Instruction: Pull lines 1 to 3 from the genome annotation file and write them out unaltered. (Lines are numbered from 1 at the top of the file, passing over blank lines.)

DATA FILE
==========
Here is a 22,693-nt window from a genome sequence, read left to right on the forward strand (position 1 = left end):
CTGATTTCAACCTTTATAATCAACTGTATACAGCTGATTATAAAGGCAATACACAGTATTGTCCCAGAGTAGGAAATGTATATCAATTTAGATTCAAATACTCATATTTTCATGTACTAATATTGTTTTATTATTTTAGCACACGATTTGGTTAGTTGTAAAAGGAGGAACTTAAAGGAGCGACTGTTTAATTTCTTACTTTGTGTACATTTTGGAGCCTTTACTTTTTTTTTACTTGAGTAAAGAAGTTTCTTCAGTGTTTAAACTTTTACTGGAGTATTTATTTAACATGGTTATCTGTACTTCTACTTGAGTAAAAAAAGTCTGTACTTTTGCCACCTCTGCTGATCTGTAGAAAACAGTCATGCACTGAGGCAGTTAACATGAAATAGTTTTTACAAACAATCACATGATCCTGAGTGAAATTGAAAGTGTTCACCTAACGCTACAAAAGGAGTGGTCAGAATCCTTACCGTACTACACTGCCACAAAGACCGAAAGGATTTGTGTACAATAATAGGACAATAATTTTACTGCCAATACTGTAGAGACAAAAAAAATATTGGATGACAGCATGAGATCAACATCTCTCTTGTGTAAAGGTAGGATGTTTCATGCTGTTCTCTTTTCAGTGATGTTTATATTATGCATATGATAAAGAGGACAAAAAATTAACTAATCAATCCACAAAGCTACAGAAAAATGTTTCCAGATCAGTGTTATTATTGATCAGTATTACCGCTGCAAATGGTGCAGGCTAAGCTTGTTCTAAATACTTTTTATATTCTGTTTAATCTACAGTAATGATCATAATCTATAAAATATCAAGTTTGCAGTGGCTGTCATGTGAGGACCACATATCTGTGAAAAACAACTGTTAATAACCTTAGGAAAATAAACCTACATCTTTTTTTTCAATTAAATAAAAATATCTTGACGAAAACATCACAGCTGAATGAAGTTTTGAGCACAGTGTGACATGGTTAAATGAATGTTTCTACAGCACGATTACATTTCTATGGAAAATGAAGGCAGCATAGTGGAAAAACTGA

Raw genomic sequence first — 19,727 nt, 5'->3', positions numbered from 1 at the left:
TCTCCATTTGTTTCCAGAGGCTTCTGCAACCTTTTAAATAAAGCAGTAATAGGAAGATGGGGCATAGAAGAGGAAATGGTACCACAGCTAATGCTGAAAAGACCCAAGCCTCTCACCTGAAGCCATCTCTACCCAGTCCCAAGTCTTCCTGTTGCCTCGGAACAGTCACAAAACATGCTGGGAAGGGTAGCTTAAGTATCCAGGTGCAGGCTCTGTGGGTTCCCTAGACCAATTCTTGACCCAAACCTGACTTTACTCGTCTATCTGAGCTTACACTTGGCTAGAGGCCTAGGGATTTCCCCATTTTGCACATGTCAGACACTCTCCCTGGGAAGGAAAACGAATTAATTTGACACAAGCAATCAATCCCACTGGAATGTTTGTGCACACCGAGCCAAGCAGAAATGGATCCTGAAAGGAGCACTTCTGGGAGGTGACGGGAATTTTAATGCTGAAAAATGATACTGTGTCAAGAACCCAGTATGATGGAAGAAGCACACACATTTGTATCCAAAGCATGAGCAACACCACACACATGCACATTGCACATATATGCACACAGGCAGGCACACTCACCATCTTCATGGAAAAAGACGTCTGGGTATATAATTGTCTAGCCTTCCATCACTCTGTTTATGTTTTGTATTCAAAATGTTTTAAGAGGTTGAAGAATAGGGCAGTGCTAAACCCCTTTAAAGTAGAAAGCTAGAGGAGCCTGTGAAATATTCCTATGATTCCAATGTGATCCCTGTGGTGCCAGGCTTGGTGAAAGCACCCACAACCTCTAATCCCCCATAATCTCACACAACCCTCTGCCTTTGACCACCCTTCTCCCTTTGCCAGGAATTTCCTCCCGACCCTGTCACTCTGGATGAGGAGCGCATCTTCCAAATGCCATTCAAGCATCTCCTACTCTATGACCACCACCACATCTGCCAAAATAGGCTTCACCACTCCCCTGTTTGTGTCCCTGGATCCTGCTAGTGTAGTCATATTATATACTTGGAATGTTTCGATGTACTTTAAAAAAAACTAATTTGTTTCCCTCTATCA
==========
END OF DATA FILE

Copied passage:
Here is a 22,693-nt window from a genome sequence, read left to right on the forward strand (position 1 = left end):
CTGATTTCAACCTTTATAATCAACTGTATACAGCTGATTATAAAGGCAATACACAGTATTGTCCCAGAGTAGGAAATGTATATCAATTTAGATTCAAATACTCATATTTTCATGTACTAATATTGTTTTATTATTTTAGCACACGATTTGGTTAGTTGTAAAAGGAGGAACTTAAAGGAGCGACTGTTTAATTTCTTACTTTGTGTACATTTTGGAGCCTTTACTTTTTTTTTACTTGAGTAAAGAAGTTTCTTCAGTGTTTAAACTTTTACTGGAGTATTTATTTAACATGGTTATCTGTACTTCTACTTGAGTAAAAAAAGTCTGTACTTTTGCCACCTCTGCTGATCTGTAGAAAACAGTCATGCACTGAGGCAGTTAACATGAAATAGTTTTTACAAACAATCACATGATCCTGAGTGAAATTGAAAGTGTTCACCTAACGCTACAAAAGGAGTGGTCAGAATCCTTACCGTACTACACTGCCACAAAGACCGAAAGGATTTGTGTACAATAATAGGACAATAATTTTACTGCCAATACTGTAGAGACAAAAAAAATATTGGATGACAGCATGAGATCAACATCTCTCTTGTGTAAAGGTAGGATGTTTCATGCTGTTCTCTTTTCAGTGATGTTTATATTATGCATATGATAAAGAGGACAAAAAATTAACTAATCAATCCACAAAGCTACAGAAAAATGTTTCCAGATCAGTGTTATTATTGATCAGTATTACCGCTGCAAATGGTGCAGGCTAAGCTTGTTCTAAATACTTTTTATATTCTGTTTAATCTACAGTAATGATCATAATCTATAAAATATCAAGTTTGCAGTGGCTGTCATGTGAGGACCACATATCTGTGAAAAACAACTGTTAATAACCTTAGGAAAATAAACCTACATCTTTTTTTTCAATTAAATAAAAATATCTTGACGAAAACATCACAGCTGAATGAAGTTTTGAGCACAGTGTGACATGGTTAAATGAATGTTTCTACAGCACGATTACATTTCTATGGAAAATGAAGGCAGCATAGTGGAAAAACTGA

Raw genomic sequence first — 19,727 nt, 5'->3', positions numbered from 1 at the left: